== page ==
Then you might say, that ok, yes, it is a bit annoying having to do these things, but it is not too bad and anyway, you are a moral person. Maybe. I also would like to think that I am a moral person, but perhaps there is a more tangible reason behind our supposedly moral stance. [I generally don’t believe that people make all these decisions always so consciously. They may simply follow some more or less automatized protocols (perhaps as part of how they were raised as a child and now not often questioned). Then I will here provide a possible reason why such behavior might in fact be in your own self-interest despite the effort that is involved.]

    Then you might say, and now you are on to something, that you have an interest in keeping the place clean, because you might want to use it yourself again. True, if it were your own mountain you would probably keep it clean. Perhaps you would not tidy up your kitchen immediately, but you would probably tidy it up at some point every day. But then you do not own the mountain and you are just one of many users. Wouldn’t this fact dilute your incentives to keep the place clean? Well, yes and no.

    In fact, it seems quite plausible (and I have often observed this) that people do not clean up (much) after themselves if, for instance, the bathroom on the train is already in a bad state, even if they think that they might need to use it again. But they might well do so if the bathroom was clean when they started to use it. How can this be rationalized?

    Let me sketch the model here (I will try and describe it in full detail in another post). Imagine you have a largish number of users of a place (such as the mountain top, the train bathroom, or the communal kitchen). Imagine that everyone uses this place infrequently but recurrently at random points in time. So, everyone always thinks that they may use this place again at some point in the future (I guess this works less well for the example of train bathrooms towards the end of the train ride – but then at that stage these bathrooms often are quite dirty). When they use it people can either be very clean (or clean up after themselves) or they can litter or soil the place. The instantaneous payoffs are such that people would (at that moment) prefer to litter or soil rather than clean. Finally, assume that nobody observes any actions of any other people, but everybody observes the state of the place when they use it (how much rubbish there is on the mountain, how clean the bathroom or kitchen is).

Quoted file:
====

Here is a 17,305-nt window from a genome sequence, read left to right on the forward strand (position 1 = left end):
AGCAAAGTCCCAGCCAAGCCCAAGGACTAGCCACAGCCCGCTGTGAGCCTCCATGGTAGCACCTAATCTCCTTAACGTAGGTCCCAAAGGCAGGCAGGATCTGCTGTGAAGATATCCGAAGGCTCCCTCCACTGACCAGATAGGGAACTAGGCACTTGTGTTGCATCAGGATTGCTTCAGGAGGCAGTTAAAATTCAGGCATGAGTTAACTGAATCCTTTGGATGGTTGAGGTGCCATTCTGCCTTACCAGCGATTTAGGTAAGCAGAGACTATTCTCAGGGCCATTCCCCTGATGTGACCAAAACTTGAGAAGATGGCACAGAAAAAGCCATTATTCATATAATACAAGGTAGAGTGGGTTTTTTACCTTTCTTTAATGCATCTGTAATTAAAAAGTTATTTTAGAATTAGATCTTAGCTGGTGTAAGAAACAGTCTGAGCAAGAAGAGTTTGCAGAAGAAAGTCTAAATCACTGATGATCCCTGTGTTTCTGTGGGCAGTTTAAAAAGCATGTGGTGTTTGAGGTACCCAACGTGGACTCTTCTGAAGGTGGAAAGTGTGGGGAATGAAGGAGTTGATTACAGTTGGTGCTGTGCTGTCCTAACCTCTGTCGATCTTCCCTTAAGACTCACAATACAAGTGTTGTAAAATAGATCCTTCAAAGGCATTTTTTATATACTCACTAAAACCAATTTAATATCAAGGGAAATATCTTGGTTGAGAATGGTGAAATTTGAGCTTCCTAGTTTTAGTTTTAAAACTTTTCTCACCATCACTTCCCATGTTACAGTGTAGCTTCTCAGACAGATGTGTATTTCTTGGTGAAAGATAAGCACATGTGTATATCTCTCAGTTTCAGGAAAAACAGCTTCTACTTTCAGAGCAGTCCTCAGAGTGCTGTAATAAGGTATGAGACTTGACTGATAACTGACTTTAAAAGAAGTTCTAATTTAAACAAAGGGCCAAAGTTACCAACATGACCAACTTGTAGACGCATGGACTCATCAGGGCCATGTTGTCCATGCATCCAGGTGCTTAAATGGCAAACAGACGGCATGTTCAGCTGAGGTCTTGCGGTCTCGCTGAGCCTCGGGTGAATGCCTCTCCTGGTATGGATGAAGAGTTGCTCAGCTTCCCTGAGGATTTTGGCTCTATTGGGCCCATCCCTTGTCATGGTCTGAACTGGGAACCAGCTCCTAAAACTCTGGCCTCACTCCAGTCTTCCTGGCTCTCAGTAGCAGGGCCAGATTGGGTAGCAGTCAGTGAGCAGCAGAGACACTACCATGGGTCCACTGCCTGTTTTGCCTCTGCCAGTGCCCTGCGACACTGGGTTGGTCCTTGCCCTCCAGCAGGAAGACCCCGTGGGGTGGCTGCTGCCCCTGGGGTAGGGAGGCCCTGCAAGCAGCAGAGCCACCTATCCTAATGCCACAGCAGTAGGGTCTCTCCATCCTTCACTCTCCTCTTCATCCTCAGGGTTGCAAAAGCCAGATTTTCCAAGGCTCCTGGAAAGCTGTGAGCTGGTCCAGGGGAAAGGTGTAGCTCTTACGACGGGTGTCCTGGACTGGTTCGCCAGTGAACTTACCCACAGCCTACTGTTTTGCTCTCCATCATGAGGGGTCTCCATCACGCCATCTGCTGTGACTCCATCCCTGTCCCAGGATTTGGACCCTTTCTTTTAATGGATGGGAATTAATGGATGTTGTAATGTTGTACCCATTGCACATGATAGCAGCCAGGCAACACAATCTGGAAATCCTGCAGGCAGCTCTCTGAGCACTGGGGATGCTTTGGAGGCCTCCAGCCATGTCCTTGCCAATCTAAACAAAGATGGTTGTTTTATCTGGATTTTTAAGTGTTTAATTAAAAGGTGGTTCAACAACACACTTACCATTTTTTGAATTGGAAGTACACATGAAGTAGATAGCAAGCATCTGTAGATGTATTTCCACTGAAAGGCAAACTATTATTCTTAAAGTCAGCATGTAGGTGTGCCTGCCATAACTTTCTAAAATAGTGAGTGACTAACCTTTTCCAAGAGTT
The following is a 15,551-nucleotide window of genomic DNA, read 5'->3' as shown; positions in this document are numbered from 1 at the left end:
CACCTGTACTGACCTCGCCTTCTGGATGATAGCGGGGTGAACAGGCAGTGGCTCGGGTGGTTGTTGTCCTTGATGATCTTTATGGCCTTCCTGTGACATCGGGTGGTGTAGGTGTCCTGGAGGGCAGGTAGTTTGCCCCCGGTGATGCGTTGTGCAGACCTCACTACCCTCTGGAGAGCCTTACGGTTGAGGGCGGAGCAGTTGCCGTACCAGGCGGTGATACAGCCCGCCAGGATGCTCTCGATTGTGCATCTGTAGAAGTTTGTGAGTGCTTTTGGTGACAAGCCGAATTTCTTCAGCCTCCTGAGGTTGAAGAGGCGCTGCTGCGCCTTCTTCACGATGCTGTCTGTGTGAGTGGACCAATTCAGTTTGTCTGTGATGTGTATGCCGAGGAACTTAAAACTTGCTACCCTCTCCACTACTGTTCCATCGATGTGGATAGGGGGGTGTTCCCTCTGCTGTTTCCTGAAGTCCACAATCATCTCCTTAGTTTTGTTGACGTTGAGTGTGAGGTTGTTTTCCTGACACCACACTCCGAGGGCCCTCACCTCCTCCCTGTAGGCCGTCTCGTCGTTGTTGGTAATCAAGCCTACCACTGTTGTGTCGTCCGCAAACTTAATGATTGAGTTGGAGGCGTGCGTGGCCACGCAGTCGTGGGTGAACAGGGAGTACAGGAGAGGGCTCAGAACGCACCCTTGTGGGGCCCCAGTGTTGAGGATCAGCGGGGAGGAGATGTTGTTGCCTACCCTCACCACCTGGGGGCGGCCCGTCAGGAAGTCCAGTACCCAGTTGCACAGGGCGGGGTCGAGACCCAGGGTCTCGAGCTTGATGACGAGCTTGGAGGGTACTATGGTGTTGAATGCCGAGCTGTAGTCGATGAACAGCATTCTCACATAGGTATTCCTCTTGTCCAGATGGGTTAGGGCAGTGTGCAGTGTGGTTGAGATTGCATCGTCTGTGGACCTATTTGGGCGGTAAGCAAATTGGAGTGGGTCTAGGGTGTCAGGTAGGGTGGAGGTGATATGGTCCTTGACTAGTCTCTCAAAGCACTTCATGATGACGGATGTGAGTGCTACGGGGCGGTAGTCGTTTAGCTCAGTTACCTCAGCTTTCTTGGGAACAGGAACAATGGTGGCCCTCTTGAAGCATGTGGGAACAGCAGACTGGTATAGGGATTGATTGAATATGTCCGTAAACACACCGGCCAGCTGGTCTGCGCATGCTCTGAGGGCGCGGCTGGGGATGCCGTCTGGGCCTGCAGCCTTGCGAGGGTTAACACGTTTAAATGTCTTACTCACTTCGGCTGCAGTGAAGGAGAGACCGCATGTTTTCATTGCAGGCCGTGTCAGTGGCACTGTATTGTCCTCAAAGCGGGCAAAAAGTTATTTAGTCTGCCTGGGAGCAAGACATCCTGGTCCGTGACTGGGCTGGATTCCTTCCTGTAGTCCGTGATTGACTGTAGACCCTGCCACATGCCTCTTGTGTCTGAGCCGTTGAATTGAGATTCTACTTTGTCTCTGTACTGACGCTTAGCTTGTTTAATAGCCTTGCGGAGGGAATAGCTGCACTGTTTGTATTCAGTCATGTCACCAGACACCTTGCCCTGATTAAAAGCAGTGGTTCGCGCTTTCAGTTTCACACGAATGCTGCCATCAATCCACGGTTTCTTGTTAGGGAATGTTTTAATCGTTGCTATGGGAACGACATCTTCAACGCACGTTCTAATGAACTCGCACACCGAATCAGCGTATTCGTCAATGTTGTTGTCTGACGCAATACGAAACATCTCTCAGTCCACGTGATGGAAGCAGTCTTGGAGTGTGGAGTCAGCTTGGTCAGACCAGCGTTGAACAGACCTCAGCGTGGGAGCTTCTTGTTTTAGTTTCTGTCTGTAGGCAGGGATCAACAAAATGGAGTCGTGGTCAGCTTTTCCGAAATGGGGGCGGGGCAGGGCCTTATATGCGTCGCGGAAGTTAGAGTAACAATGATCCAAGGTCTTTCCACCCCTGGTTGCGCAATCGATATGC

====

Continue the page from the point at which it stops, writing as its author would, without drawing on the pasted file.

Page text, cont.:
Then the following strategy, if employed by all people, can be made to be a subgame perfect Nash equilibrium of this symmetric stochastic repeated game, at least under some plausible conditions. [Subgame perfect Nash equilibrium means that this strategy is self-enforcing (everyone finds it in their interest to adhere to it when everyone else does) and does not involve a non-credible threat (any threats that are used to incentivize people to adhere to the strategy are also self-enforcing when they are supposed to be employed).] As long as the place is perfectly clean, keep the place clean (just as in the often-advertised statement “please leave the bathroom as you would like to find it”). If the bathroom is not perfectly clean, regardless of how bad it is, do not clean up after yourself.

    If everyone follows this strategy, then the place would stay perfectly clean throughout. If, for some reason, somebody does not follow this strategy and does not clean up after themselves, this is a “tipping point” and the avalanche of dirt starts rolling: the place will just get dirtier and dirtier from then on. In reality, it may need more than one piece of rubbish on the mountain or more than just one sheet of loo paper on the floor to trigger the “tipping point”, and one could probably adapt the model (that you can find here) so that this would be the case. In any case we do get that people will behave very differently when the place is already a mess and when it is clean and it is, at least partly, the fear of triggering the tipping point that incentivizes people to behave and to internalize the externality that bad behavior would impose on others.

  • Allocating fruit among household members

    Allocating fruit among household members

    This story is loosely based on real-life events. In the summer, members of my wife’s family all come together to stay with the “grandparents” in one large household. There are typically around 12 of us and we have many small problems. One of these is the allocation of fruit (and other snack items – but I will concentrate on the fruit problem as it is the easiest to describe) among household members. Mind you, this is not a problem that we talk about (much) in the household. Many of us perhaps do not even recognize it as a problem, but it is a problem and one that we solve inefficiently.